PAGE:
There is a difference between reading about the Civil Rights Movement and experiencing the Civil Rights Movement.  I learned that Martin Luther King and Rosa Parks were not the only heroes of the movement.  I learned that the racial tension between whites and blacks during the 1950s and 1960s is still present today through stories of first hand experience.  I was reminded that I was born with an invisible set of privileges as a white person, and even though this brings a sense of guilt to my conscious, I can take this guilt and work for equality.  I was reminded that every set of privileges is not a black and white issue.  There are privileges to being part of a specific social class, sex, ability, religion, or sexuality.  Everything I learned or was reminded on this trip is something I could not have realized anywhere else but New Market, Tennessee, Birmingham, Selma, and Montgomery, Alabama and Atlanta, Georgia.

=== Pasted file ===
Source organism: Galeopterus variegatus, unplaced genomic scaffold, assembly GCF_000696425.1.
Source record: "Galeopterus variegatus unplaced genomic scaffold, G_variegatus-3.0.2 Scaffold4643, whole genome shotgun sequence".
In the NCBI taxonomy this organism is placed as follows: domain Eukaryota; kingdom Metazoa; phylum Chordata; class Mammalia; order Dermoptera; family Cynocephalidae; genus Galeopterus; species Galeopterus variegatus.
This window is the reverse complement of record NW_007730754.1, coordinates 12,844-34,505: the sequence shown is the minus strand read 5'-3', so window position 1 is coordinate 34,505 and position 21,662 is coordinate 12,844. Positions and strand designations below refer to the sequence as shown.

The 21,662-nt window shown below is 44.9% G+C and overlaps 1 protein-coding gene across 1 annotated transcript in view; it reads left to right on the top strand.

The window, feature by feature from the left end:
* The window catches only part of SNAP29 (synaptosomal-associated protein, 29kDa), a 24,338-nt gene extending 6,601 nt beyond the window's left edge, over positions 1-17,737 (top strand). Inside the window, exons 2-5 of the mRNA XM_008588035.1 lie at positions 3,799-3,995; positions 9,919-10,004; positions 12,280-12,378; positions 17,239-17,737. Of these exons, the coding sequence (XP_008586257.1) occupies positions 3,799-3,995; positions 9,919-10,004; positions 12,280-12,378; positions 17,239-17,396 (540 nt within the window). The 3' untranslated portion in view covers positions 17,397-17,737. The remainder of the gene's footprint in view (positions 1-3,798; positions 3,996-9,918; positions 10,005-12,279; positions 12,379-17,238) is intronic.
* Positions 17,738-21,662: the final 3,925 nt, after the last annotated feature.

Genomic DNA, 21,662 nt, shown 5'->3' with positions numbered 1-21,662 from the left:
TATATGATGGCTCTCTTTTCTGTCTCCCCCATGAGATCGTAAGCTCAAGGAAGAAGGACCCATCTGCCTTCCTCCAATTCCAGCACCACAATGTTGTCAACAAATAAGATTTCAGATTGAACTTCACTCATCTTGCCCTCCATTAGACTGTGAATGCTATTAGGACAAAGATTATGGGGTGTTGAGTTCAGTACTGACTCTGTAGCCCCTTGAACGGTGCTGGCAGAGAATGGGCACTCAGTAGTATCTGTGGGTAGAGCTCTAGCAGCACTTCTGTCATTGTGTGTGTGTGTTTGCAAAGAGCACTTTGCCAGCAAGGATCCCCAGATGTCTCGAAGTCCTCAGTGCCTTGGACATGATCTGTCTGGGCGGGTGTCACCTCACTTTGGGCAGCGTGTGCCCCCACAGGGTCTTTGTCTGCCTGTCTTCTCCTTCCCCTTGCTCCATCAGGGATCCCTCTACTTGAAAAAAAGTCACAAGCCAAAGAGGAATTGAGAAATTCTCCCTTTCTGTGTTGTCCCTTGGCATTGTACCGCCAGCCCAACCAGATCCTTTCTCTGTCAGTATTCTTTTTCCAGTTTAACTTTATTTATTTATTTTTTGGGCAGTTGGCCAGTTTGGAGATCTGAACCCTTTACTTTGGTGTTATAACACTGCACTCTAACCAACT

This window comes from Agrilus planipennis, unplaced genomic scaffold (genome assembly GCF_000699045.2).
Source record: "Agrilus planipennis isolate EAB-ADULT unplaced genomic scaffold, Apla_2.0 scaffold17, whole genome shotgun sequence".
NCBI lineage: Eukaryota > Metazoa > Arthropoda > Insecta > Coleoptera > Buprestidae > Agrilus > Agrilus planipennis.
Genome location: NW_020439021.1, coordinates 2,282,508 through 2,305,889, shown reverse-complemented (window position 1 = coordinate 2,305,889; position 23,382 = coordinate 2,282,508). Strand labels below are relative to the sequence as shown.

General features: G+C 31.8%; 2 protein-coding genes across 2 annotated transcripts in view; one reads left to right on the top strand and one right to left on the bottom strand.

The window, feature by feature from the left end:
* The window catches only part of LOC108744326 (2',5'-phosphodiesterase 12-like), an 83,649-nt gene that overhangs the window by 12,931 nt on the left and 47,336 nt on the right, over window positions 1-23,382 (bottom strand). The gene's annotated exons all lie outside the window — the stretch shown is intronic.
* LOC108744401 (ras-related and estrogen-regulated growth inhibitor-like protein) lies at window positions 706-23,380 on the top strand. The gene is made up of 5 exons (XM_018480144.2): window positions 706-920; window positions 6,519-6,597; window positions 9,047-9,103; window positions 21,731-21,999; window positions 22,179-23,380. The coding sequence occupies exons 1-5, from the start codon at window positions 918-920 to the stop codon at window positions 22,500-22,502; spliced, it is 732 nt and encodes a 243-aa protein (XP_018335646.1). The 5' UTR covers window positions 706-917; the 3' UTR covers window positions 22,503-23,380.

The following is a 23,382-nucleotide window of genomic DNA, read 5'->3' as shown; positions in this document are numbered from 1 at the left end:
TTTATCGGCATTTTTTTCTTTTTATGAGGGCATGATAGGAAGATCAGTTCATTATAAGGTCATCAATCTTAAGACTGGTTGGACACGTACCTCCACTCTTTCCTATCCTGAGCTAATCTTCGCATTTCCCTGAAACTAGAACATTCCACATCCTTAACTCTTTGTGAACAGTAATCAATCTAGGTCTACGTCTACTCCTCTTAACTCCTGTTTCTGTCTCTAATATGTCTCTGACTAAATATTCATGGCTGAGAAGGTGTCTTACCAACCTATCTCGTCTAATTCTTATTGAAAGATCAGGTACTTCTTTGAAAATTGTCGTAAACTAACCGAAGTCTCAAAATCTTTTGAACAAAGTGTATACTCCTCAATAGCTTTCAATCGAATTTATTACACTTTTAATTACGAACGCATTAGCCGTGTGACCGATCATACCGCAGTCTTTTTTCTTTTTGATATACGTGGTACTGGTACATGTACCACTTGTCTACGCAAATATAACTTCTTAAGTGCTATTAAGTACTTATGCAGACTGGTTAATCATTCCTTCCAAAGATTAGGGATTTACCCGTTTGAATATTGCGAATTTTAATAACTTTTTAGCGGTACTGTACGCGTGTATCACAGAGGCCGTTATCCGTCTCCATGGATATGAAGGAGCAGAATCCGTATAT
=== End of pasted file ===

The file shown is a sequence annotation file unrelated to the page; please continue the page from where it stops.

We’ve talked a lot about what we learned on this trip as a group, but I think the hardest conversations we had as a collective was applying what we learned to the future at Lafayette and to our own futures even past collage.  It is a hard conversation.  First, we had to admit that Lafayette is not as diverse and people, especially privileged students, like to think the campus is.  Lafayette is not diverse.  So how do we fix this?  Well, we talked a lot about what can be done.  For example, the single-sex dorms should be equal.  Kirby, Soles, and Marquis should be of equal standard structurally.  Also, more students from different races, socio-economic statuses, and ethnicities need to be recruited to come to Lafayette.  True, a lot of students would not feel comfortable on a campus that is predominantly white to come to Lafayette anyway.  However, the more students from different races, ethnicities, and social classes that are recruited through such methods as letters and visits from Lafayette admissions, the more diverse Lafayette will be.  And lastly, all buildings on campus need to be handicap accessible so students of different abilities can go to classes and their dorms without worrying how they are getting there.  These are just a few suggestions we as a group came up with.  One thing we stressed was that there is no reason to bring the privileged students down, but instead to bring the disadvantaged students up to the standard privileged students live at Lafayette.  I think this is the most important part of change that could be and should be something that guides changes both at Lafayette and in America – everyone, regardless of race, size, sex, ability, sexuality, religion, or any other identity, should be brought up to an equal step of privilege.